Acer Swift Go 16 Review: Strong CPU Performance Paired With a Big OLED
The Swift Go 16 is a good choice for those who want a big-screen laptop with productivity power, but it gets lost between Acer's own 16-inch Swift X and Swift Edge laptops.
Updated Oct. 18, 2023 4:00 a.m. PT
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Matt ElliottSenior Editor
Matt Elliott is a senior editor at CNET with a focus on laptops and streaming services. Matt has more than 20 years of experience testing and reviewing laptops. He has worked for CNET in New York and San Francisco and now lives in New Hampshire. When he's not writing about laptops, Matt likes to play and watch sports. He loves to play tennis and hates the number of streaming services he has to subscribe to in order to watch the various sports he wants to watch.
The Acer Swift Go 16 is impressively thin and light for a laptop that serves up a large, 16-inch display that provides ample room on which to work or play. And the display itself is stellar: an OLED panel with a crisp, 3.2K resolution and speedy 120Hz refresh rate. Despite its charms, the Swift Go 16 is stuck in the awkward middle between two other 16-inch models from Acer that more accurately hit their target audience.
For content creators in search of a big-screen OLED laptop backed by Nvidia GeForce RTX discrete graphics required for their creative endeavors, there's the Swift X 16 with the same awesome OLED display but a strong entry-level RTX 4050 GPU. And for others looking for a big-screen laptop as an entertainment system or to run basic office apps, the Swift Edge 16 delivers the same OLED display in an even more portable package. With only integrated Intel graphics and no option to upgrade the GPU, the Swift Go 16 won't cut it for serious creative work. And it may be thin and light for a 16-inch laptop, but it's not Acer's thinnest and lightest 16-inch OLED model. That doesn't leave much of a crowd for the Swift Go 16.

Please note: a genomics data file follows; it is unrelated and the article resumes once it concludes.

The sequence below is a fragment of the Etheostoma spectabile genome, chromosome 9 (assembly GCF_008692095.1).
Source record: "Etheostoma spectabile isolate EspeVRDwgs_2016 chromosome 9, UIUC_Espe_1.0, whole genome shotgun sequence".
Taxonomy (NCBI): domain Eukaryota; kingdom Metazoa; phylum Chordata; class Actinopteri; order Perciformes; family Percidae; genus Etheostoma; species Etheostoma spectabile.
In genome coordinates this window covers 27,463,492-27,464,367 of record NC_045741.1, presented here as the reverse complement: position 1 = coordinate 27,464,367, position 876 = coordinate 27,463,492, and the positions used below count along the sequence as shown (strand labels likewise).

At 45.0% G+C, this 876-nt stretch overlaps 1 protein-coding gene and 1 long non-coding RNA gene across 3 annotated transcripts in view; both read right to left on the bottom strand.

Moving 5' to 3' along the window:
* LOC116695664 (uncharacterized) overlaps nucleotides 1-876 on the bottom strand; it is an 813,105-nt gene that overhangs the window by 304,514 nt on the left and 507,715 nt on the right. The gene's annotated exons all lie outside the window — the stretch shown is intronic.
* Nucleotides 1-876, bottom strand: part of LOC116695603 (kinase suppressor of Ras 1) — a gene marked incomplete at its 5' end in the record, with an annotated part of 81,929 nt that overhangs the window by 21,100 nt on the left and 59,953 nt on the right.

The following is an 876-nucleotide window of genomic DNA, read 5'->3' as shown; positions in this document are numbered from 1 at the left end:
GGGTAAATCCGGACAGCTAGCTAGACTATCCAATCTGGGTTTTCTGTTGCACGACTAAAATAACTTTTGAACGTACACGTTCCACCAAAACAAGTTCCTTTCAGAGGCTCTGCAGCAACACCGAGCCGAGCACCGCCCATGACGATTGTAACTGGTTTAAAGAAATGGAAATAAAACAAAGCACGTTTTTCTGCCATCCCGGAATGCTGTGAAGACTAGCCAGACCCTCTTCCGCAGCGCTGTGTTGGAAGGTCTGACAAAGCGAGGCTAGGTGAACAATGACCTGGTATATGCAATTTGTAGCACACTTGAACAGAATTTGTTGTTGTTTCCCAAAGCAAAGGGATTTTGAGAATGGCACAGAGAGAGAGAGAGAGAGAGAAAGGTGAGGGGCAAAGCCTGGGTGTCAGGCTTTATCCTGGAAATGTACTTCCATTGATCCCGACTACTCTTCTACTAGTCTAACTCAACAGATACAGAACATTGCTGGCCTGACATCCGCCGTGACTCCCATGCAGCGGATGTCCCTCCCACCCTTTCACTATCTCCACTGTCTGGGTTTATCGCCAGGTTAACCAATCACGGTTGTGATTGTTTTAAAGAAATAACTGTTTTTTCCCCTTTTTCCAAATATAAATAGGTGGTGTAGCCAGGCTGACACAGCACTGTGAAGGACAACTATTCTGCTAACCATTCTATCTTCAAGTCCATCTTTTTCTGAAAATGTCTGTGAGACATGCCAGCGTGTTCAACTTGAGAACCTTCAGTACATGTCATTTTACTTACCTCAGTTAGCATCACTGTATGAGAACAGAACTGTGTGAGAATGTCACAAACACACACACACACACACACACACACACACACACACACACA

Configuration as tested
Price as reviewed
16-inch WQXGA+ (3,200 x 2,000) 16:10 120Hz OLED display
2.4GHz Intel Core i7-13700H
16GB DDR5 6,400MHz RAM
128MB Intel Iris Xe graphics
1TB NVMe Micron SSD
2 USB 3.2 Gen 1 ports; 2 Thunderbolt 4 (USB 3.2) ports; 1 HDMI port
Wireless Wi-Fi 6E 1675i; IEEE 802.11 a/b/g/n/ac/ax; Bluetooth 5.1
Windows 11 Home 22H2
The Acer Swift Go 16 starts at $800 for a config with a Core i5-1335U processor, 8GB of RAM, a 512GB SSD and a 16-inch IPS LCD with a 1,920x1,200 resolution. Our test system costs $1,200 and features a Core i7-13700H CPU, 16GB of RAM, a 1TB SSD and a 16-inch OLED display with a 3,200x2,000 resolution. All Swift Go 16 models feature integrated Intel Iris Xe graphics with no option to upgrade to a dedicated GPU. The Acer Swift Go 16 starts at £1,000 in the UK and AU$1,699 in Australia.
Thin and light and large
The Swift Go 16's thinness and lightness are the chief attractions of its overall design. It's a basic gray enclosure -- similar in hue to what Apple calls Space Gray -- that looks more like a corporate laptop than an entertainment machine. It does have an all-aluminum chassis that has a more luxurious and rigid feel than a plastic shell. It's not as sturdy as the aluminum enclosure you get with a 16-inch Apple MacBook Pro, though. There's some flex with the lid behind the display and keyboard deck. It doesn't feel flimsy, but I would be more worried about the Swift Go 16 surviving a fall than the 16-inch MacBook Pro or the tank-like Dell Inspiron 16 Plus 7630.
What it might lack in ruggedness, the Swift Go 16 makes up for in portability. It weighs 3.6 pounds, which makes it a rarity among 16-inch laptops, which typically weigh between 4 and 5 pounds. For instance, the 16-inch MacBook Pro weighs 4.7 pounds, and the Inspiron 16 Plus 7630 weighs 4.8 pounds. Acer has only itself to blame for me not being more impressed with the Swift Go 16's 3.6-pound weight. The company's own Swift Edge weighs just 2.6 pounds, making it an even better choice if getting the most screen in the lightest package is of primary concern.
Again, the 16-inch, 3.2K OLED display is the star of the Swift Go 16 show. It's big, bright and crisp with the stellar contrast and vivid colors you get from an OLED panel. At 16 inches and with a 16:10 aspect ratio, the display provides a large canvas on which to work or play. It's rated for 500 nits, and I measured it to be even brighter than that. My tests with a lux meter showed a peak brightness of 650 nits, making it easier to see what you're working on under bright office lights or outside in the sun. The panel also exhibited bright whites and deep black levels. The 3.2K resolution offers plenty of pixels for the panel size; text looked razor sharp and inky black, and the edges of images were crisp. The display covers 100% of the DCI-P3 color gamut.